Big Star: In Space (Omnivore) - Review | Under the Radar - Music Magazine
Monday, December 16th, 2019  

Big Star

In Space

Omnivore

Nov 28, 2019 Web Exclusive Bookmark and Share


In Space is the Big Star album released in 2005, when the band was composed of Alex Chilton and Jody Stephens from the original Big Star along with Jon Auer and Ken Stringfellow of The Posies, who filled out the latter incarnation Big Star from 1993 until Chilton's untimely death in 2010. As such, the first thing to be said about In Space is that it cannot be thought of as a true Big Star album and, honestly, it sounds very little like one. The second thing that must be said is that it's not a particularly cohesive record. Third, however, is that In Space is a terrific, albeit scattered piece of work, and one that we were lucky to even get from Chilton and the Posies boys.

As a whole, In Space is something of a mix between a Posies/retro Big Star record and a 1990s Chilton solo album, with a leaning probably more toward the latter. Chilton's latter day proclivities are more than apparent on the silly, funky, horn-filled "Love Revolution," the '50s-esque "Whole New Thing," the other '50s-esque horn-y "Do You Wanna Make It," and the obligatory cover, "Mine Exclusively," originally performed by The Olympics in 1966. Chilton also includes his (and the band's) arrangement of Goerg Muffat's "Aria, Largo" instrumental. Auer and Stringfellow hew more toward classic Big Star, singing leads on the melodic pop gems "Lady Sweet," "Turn My Back On the Sun," and "February's Quiet."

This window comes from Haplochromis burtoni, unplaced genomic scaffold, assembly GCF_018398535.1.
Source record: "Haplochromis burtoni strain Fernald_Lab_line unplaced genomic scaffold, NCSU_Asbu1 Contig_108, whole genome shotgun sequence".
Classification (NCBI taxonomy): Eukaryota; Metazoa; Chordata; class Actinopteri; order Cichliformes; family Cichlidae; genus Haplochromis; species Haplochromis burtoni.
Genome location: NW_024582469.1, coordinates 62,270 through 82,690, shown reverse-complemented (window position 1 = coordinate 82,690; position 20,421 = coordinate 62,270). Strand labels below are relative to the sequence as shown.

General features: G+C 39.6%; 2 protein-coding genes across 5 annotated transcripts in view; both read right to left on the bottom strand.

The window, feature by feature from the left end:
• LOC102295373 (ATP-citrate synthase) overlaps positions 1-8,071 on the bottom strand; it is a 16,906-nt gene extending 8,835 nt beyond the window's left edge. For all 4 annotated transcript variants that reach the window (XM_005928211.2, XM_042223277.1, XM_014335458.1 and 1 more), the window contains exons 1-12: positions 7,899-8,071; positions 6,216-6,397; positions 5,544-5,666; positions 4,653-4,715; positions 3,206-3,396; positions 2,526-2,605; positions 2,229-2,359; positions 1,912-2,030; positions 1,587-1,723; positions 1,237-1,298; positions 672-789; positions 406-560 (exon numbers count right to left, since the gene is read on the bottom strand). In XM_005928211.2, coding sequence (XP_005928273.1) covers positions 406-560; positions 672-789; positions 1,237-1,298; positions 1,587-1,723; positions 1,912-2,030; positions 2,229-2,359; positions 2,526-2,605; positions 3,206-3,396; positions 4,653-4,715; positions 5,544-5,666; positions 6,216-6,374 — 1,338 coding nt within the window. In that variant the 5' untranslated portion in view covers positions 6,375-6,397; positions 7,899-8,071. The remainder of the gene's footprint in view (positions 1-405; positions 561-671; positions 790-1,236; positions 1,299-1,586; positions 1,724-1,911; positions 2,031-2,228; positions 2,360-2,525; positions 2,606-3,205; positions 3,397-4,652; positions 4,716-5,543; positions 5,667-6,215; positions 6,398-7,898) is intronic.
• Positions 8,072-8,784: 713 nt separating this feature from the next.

Omnivore Records' reissue adds six bonus tracks to fill out the album proper. "Hot Thing," which didn't make the initial album release and previously saw the light of day on the Big Star Story compilation, fits the retro Chilton aesthetic to a tee and is a perfect addition to this reissue. A rough mix of the Chilton-sung "Dony" is a playful glimpse of the band in the studio. A Stephens/Auer demo of "February's Quiet" is a fly-on-the-wall look into the how the song came to be, and two Auer "sketches" of "Lady Sweet" are interesting but incomplete. An a cappella version of "Turn My Back on the Sun" is exquisite, reminding of isolated vocal takes of old Beach Boys tracks.

Almost 15 years on, In Space deserves to be reconsidered. As much as it is a mixed bag, it is quintessential Alex Chilton, backed by and working with one of the best bands he ever assembled. (www.omnivorerecordings.com

Author rating: 7.5/10

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Average reader rating: 6/10



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